Describing Your Session
Conference sessions can be led by teachers, college presidents, financial aid officers, school counselors, or any other professional from across the broad spectrum of education. Given the great range of ideas and audiences at the AP Annual Conference, your description should make the topic and target audience of your session completely clear.
Keep in mind that, if accepted, your session title and description will be published online and in the conference program. All conference attendees should be able to quickly read your description and clearly understand what they’ll learn in your session. Avoid using abbreviations, acronyms, or references that attendees might not be familiar with.
Proposal Review and Requirements
All proposals will be reviewed by the AP Annual Conference Steering Committee using the scoring rubric.
The College Board is an authorized provider of continuing education units (CEUs) by the International Association for Continuing Education and Training (IACET). In order for us to grant CEUs, all sessions must have measurable learning outcomes. Your proposed session must include clear learning outcomes and describe the actual skills participants will develop during the session.
Examples of measurable learning outcomes:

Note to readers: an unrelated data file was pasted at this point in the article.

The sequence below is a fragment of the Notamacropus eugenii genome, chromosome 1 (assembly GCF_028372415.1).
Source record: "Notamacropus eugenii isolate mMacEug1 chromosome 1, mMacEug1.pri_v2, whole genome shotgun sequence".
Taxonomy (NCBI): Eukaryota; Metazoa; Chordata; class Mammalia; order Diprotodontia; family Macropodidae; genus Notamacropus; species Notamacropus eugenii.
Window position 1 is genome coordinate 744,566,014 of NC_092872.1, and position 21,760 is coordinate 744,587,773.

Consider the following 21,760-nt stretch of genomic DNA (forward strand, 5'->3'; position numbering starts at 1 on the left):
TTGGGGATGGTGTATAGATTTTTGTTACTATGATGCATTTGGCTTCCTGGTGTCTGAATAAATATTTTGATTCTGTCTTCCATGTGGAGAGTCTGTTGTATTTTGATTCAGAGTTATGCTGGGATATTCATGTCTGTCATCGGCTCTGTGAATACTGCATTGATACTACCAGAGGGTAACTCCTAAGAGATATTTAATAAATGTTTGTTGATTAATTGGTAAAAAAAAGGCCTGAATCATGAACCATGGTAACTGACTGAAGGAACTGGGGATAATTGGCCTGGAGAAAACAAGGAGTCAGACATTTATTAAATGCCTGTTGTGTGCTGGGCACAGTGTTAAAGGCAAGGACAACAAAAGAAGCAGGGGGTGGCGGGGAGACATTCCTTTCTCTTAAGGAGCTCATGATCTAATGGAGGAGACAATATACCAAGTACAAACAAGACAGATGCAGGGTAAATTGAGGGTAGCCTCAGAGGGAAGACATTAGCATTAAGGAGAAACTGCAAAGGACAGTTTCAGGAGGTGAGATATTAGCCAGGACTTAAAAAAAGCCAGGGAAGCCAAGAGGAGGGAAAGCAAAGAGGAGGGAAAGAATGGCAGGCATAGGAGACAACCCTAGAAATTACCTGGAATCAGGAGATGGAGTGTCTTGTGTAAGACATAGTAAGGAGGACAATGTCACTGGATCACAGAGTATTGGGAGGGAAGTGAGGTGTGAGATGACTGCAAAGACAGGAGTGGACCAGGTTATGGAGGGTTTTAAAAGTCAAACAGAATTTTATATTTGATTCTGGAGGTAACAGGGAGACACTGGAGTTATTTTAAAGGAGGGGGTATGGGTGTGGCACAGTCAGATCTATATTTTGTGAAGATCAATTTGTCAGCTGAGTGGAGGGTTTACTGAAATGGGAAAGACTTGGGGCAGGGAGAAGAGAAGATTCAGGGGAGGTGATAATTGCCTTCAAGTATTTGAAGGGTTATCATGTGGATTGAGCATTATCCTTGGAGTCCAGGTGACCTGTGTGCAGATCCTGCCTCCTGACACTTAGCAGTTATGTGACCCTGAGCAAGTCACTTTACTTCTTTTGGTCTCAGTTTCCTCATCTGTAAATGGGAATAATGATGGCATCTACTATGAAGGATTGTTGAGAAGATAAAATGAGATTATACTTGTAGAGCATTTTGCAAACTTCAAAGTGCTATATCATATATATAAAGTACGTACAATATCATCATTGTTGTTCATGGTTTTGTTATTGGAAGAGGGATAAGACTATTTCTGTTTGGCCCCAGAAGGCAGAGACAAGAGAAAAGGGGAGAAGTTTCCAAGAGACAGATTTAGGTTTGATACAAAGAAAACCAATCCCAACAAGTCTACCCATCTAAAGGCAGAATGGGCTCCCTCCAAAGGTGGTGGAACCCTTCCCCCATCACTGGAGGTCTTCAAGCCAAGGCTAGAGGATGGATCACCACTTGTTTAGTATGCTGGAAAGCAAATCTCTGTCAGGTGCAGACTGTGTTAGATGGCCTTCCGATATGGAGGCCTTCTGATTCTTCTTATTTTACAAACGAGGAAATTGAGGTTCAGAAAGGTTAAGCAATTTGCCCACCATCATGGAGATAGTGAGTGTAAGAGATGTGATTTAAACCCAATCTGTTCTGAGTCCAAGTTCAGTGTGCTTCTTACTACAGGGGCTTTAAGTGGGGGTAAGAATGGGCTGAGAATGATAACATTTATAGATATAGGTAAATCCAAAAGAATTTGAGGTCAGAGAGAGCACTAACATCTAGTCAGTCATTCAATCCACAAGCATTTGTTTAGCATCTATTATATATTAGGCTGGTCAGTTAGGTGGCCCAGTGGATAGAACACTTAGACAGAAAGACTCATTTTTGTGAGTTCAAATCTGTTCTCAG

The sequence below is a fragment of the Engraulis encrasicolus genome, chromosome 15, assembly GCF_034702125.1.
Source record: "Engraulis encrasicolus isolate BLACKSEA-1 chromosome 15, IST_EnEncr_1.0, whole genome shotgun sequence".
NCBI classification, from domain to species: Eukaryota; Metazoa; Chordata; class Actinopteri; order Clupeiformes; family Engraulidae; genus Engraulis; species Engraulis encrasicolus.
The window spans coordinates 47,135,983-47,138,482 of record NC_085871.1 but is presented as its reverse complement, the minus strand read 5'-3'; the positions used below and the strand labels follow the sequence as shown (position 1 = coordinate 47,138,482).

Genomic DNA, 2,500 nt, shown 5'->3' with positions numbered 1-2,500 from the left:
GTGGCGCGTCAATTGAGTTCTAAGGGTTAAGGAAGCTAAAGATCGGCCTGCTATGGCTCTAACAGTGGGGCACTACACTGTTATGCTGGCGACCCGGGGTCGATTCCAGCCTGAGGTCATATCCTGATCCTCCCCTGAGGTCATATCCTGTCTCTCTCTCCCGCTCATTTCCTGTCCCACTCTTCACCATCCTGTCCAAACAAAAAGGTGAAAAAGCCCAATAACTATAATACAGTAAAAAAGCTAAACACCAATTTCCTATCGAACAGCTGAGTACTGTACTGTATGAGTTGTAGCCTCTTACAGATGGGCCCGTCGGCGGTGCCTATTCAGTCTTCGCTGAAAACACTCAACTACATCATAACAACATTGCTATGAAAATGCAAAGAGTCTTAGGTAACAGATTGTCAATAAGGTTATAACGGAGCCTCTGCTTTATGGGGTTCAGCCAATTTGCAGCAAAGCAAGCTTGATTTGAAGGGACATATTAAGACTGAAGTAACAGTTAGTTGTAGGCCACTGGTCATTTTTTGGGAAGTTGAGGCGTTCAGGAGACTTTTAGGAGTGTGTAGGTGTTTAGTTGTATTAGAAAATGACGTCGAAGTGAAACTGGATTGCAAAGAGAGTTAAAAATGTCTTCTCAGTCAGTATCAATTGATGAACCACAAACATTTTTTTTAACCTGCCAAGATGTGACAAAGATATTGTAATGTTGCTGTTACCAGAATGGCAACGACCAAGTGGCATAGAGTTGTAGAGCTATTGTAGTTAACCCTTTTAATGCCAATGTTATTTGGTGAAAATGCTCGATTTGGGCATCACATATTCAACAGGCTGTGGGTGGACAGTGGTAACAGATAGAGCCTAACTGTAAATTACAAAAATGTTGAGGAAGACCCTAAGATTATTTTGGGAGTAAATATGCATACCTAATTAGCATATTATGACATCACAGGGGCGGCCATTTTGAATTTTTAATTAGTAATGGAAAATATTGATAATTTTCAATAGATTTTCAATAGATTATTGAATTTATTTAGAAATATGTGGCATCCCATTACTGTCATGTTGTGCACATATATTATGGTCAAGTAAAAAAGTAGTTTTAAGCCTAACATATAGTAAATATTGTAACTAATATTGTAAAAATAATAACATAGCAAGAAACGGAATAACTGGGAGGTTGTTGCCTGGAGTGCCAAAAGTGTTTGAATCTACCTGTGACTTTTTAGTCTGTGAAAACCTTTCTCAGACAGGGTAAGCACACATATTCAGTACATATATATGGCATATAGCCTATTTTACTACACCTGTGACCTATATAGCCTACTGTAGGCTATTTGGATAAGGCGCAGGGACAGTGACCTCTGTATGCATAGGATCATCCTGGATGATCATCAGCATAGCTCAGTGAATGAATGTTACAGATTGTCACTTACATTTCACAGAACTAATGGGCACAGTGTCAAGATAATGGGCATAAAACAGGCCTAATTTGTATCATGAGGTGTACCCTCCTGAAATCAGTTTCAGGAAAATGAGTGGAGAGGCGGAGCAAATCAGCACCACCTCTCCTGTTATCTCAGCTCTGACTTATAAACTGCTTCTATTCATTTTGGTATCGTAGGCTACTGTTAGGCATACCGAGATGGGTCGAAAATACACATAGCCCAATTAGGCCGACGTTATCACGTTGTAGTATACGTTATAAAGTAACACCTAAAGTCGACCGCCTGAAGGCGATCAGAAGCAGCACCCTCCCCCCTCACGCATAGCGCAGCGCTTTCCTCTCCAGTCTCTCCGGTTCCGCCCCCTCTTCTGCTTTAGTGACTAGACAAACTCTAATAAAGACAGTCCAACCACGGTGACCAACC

- “Participants will examine a model AP program from Dalton High School, and then develop three to five strategies for implementing best practices in their own schools and classrooms.”
- “Participants will create a lesson plan to teach analysis of narrative structure through a discussion of an author’s intentions.”
- “By learning about different assessment methods, participants will compare the effectiveness of formative and summative assessments. Participants will then design three formative assessment activities that they can use.”
Please keep in mind that because of the need for a balanced program and also because of time and space limitations, not all qualified proposals can be accepted. If your proposal isn’t accepted for this year's conference, consider submitting one next year.
The AP Annual Conference Steering Committee will review all proposals and we will notify you of its decision on your proposal on or before March 1, 2019. You’ll have one week to confirm your intent to present at the conference. Before confirming, be sure to secure any funding for your attendance. It’s important to ensure you’ll be able to attend before you commit to presenting to avoid gaps in your subject area in the program.
Building and Improving Your AP Program
Sessions in this category examine state and district AP initiatives and show participants how to use data to improve an AP program, build and/or strengthen higher education partnerships, motivate students in an AP subject, or develop AP Vertical Teams®/curriculum alignment.
Sessions in this category show participants how to use data/assessments to determine instructional strategies, examine strategies for DBQs and FRQs, or assess strategies for text analysis. Participants may also learn how to teach a certain content area.